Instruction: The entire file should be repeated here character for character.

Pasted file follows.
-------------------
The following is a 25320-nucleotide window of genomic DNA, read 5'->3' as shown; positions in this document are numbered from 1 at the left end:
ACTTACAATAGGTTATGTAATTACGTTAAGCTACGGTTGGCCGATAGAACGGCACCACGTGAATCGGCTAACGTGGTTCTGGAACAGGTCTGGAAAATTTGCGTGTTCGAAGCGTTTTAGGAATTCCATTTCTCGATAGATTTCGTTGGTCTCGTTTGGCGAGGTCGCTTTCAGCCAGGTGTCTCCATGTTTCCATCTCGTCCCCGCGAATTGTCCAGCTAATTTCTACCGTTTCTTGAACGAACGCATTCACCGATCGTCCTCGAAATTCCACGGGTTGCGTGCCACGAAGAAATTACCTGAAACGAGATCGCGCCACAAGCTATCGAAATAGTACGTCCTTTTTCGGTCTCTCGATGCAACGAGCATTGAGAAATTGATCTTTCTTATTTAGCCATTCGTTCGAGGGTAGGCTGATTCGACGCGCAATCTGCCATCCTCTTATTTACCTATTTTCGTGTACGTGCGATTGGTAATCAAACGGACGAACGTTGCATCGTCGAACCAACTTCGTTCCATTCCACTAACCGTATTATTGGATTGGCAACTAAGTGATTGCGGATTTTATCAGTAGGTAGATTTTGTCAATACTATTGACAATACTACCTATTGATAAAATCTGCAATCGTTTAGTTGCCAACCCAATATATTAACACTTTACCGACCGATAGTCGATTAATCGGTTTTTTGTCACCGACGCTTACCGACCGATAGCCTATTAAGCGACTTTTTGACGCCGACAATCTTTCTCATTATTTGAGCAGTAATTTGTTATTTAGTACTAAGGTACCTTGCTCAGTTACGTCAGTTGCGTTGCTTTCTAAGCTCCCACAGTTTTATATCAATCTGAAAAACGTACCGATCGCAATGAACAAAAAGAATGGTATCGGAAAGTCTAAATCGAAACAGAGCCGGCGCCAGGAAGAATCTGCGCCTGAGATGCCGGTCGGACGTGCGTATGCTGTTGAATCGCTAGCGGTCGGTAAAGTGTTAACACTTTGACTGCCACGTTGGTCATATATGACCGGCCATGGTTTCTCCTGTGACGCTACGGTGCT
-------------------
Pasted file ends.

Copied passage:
The following is a 25320-nucleotide window of genomic DNA, read 5'->3' as shown; positions in this document are numbered from 1 at the left end:
ACTTACAATAGGTTATGTAATTACGTTAAGCTACGGTTGGCCGATAGAACGGCACCACGTGAATCGGCTAACGTGGTTCTGGAACAGGTCTGGAAAATTTGCGTGTTCGAAGCGTTTTAGGAATTCCATTTCTCGATAGATTTCGTTGGTCTCGTTTGGCGAGGTCGCTTTCAGCCAGGTGTCTCCATGTTTCCATCTCGTCCCCGCGAATTGTCCAGCTAATTTCTACCGTTTCTTGAACGAACGCATTCACCGATCGTCCTCGAAATTCCACGGGTTGCGTGCCACGAAGAAATTACCTGAAACGAGATCGCGCCACAAGCTATCGAAATAGTACGTCCTTTTTCGGTCTCTCGATGCAACGAGCATTGAGAAATTGATCTTTCTTATTTAGCCATTCGTTCGAGGGTAGGCTGATTCGACGCGCAATCTGCCATCCTCTTATTTACCTATTTTCGTGTACGTGCGATTGGTAATCAAACGGACGAACGTTGCATCGTCGAACCAACTTCGTTCCATTCCACTAACCGTATTATTGGATTGGCAACTAAGTGATTGCGGATTTTATCAGTAGGTAGATTTTGTCAATACTATTGACAATACTACCTATTGATAAAATCTGCAATCGTTTAGTTGCCAACCCAATATATTAACACTTTACCGACCGATAGTCGATTAATCGGTTTTTTGTCACCGACGCTTACCGACCGATAGCCTATTAAGCGACTTTTTGACGCCGACAATCTTTCTCATTATTTGAGCAGTAATTTGTTATTTAGTACTAAGGTACCTTGCTCAGTTACGTCAGTTGCGTTGCTTTCTAAGCTCCCACAGTTTTATATCAATCTGAAAAACGTACCGATCGCAATGAACAAAAAGAATGGTATCGGAAAGTCTAAATCGAAACAGAGCCGGCGCCAGGAAGAATCTGCGCCTGAGATGCCGGTCGGACGTGCGTATGCTGTTGAATCGCTAGCGGTCGGTAAAGTGTTAACACTTTGACTGCCACGTTGGTCATATATGACCGGCCATGGTTTCTCCTGTGACGCTACGGTGCT